UC receives patent for use of CRISPR-Cas9 to tune gene expression

May 28, 2019
By: Public Affairs

The U.S. Patent and Trademark Office today issued a patent to the University of California (UC), the University of Vienna and French biologist Emmanuelle Charpentier that covers methods of modulating DNA transcription using the CRISPR-Cas9 system.

Jennifer Doudna
Jennifer Doudna holds a model of the CRISPR-Cas9 protein (white) interacting with DNA (orange and blue).

The patent (No. 10,301,651) covers techniques that enable sequence-specific repression or activation of gene expression in all types of cells, including both prokaryotic (bacteria) and eukaryotic (plant and animal) cells. These unique methods form a toolset for controlling gene expression that effectively enables genes to be turned up or down.

“Today’s patent further builds on the numerous CRISPR-Cas9 techniques covered by UC’s patents, and the university is committed to ensuring the technology is used to benefit society,” said Eldora L. Ellison, the lead patent strategist on CRISPR-Cas9 matters for UC and a director at Sterne, Kessler, Goldstein & Fox. “We anticipate that UC’s robust portfolio of intellectual property surrounding its CRISPR-Cas9 inventions will continue to expand.”

Today’s patent is the fifth in UC’s swiftly growing CRISPR-Cas9 patent portfolio. Five additional applications have received notices of allowance and are expected to be issued as patents in the coming months.

The CRISPR-Cas9 DNA-targeting technology was invented by Jennifer Doudna and Martin Jinek at UC Berkeley, Charpentier, then of Umeå University in Sweden but now a director at the Max Planck Institute for Infection Biology in Germany, and Krzystof Chylinski at the University of Vienna. The methods claimed in this patent were included among the CRISPR-Cas9 technology disclosed first by the Doudna-Charpentier team in its May 25, 2012, priority patent application.

The international scientific community has widely acknowledged the pioneering nature of the Doudna-Charpentier invention of the CRISPR-Cas9 gene editing technology and its applications through numerous awards, including the Breakthrough Prize in Life Science, Japan Prize, Gruber Prize in Genetics, BBVA Frontiers of Knowledge Award and Kavli Prize in Nanoscience.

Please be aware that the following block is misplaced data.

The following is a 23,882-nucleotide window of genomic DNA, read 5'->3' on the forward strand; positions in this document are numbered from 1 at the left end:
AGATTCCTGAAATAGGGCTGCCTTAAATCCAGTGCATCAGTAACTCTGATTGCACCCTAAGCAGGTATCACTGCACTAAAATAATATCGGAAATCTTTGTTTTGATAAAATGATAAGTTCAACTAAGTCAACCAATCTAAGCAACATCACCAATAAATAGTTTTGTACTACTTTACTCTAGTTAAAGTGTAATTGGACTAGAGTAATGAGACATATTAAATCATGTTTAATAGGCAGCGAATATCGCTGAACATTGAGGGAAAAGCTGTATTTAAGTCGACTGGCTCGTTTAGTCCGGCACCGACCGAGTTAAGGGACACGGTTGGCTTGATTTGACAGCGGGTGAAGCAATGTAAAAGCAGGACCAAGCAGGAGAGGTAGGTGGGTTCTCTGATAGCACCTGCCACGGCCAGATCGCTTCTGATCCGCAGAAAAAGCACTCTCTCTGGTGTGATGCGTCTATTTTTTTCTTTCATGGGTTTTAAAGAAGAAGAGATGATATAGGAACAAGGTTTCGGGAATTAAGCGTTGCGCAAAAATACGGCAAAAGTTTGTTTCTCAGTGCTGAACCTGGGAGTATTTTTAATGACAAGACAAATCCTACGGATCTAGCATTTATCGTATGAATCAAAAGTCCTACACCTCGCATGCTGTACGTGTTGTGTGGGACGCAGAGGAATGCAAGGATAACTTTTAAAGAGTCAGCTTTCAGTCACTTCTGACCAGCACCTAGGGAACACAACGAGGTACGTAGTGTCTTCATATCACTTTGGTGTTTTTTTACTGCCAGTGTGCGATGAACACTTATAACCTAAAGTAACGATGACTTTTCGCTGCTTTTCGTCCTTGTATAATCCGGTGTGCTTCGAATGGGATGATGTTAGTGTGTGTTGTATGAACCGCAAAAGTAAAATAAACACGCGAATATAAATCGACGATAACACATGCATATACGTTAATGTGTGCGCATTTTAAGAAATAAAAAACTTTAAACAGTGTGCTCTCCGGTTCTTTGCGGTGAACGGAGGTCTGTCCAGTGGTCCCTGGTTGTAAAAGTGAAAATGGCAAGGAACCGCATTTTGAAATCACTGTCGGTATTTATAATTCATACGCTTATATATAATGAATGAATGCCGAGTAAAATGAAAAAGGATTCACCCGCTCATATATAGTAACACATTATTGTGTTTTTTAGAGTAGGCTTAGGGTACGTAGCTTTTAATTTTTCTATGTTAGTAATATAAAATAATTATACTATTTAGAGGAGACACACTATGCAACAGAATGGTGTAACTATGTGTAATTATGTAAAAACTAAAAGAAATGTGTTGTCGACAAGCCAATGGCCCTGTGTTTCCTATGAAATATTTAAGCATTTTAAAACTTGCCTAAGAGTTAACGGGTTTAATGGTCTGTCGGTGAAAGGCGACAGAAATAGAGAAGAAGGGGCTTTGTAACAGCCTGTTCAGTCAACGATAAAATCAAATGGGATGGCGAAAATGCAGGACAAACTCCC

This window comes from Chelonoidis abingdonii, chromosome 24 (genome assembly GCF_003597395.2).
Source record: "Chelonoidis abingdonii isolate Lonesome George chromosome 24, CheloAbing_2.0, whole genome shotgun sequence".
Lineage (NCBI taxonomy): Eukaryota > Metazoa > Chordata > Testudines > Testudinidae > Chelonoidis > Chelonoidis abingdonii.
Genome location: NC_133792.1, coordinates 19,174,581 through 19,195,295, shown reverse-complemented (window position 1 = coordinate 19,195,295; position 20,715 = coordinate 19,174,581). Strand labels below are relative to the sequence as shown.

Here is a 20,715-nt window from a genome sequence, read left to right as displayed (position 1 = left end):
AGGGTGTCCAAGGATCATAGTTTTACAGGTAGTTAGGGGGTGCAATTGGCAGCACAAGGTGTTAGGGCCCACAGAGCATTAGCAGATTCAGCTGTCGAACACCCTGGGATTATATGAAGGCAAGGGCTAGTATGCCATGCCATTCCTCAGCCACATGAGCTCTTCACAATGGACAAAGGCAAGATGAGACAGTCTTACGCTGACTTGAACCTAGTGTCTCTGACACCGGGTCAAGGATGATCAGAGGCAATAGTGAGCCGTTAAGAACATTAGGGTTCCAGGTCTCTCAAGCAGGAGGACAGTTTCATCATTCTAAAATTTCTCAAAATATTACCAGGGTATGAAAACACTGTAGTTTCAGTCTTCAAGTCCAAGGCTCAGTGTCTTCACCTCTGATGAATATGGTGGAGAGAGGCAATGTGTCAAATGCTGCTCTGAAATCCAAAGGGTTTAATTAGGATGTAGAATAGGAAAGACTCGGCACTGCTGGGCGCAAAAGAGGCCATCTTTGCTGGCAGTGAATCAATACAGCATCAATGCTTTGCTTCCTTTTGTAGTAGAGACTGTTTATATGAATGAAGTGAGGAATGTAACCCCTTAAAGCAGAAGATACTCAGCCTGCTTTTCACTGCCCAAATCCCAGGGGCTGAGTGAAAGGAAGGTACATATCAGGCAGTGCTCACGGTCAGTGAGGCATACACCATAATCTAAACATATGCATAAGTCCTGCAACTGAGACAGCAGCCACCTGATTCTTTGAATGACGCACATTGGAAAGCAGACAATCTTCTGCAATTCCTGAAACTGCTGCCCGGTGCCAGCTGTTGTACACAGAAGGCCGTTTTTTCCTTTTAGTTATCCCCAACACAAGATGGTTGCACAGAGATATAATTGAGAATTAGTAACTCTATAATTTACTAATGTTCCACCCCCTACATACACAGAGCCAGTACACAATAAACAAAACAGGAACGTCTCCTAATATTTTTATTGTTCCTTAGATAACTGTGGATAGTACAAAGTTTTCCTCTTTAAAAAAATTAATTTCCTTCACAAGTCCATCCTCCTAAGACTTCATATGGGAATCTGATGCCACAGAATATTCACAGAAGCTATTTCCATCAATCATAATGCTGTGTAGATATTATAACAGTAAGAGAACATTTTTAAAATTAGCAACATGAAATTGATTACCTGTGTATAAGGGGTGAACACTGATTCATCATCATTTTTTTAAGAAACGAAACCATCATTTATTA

This patent and four previously issued U.S. patents (Nos. 10,266,850, 10,227,611, 10,000,772 and 10,113,167) cover CRISPR-Cas9 compositions and methods useful to target and edit genes and to modulate expression of genes, in any setting, including within plant, animal and human cells.

In addition to these U.S. patents, the work of the Doudna-Charpentier team has resulted in patents for the use of CRISPR-Cas9 for gene editing in all types of cells from the European Patent Office, which represents more than 30 countries, as well as patent offices in the United Kingdom, China, Japan, Australia, New Zealand, Mexico and other countries.

The UC has a long-standing commitment to develop and apply its patented technologies, including CRISPR-Cas9, for the betterment of humankind. Consistent with its open-licensing policies, UC allows nonprofit institutions, including academic institutions, to use the technology for non-commercial, educational and research purposes.

The UC has also encouraged widespread commercialization of the CRISPR-Cas9 technology through its exclusive license with Caribou Biosciences Inc. of Berkeley, which has sublicensed the technology to many companies internationally, including Intellia Therapeutics Inc. for certain human therapeutic applications. Additionally, Charpentier has licensed the technology to CRISPR Therapeutics AG and to ERS Genomics Limited.

Doudna is a UC Berkeley professor of molecular and cell biology and of chemistry, a Howard Hughes Medical Institute investigator and executive director of the Innovative Genomics Institute, a joint research center involving Berkeley and UC San Francisco.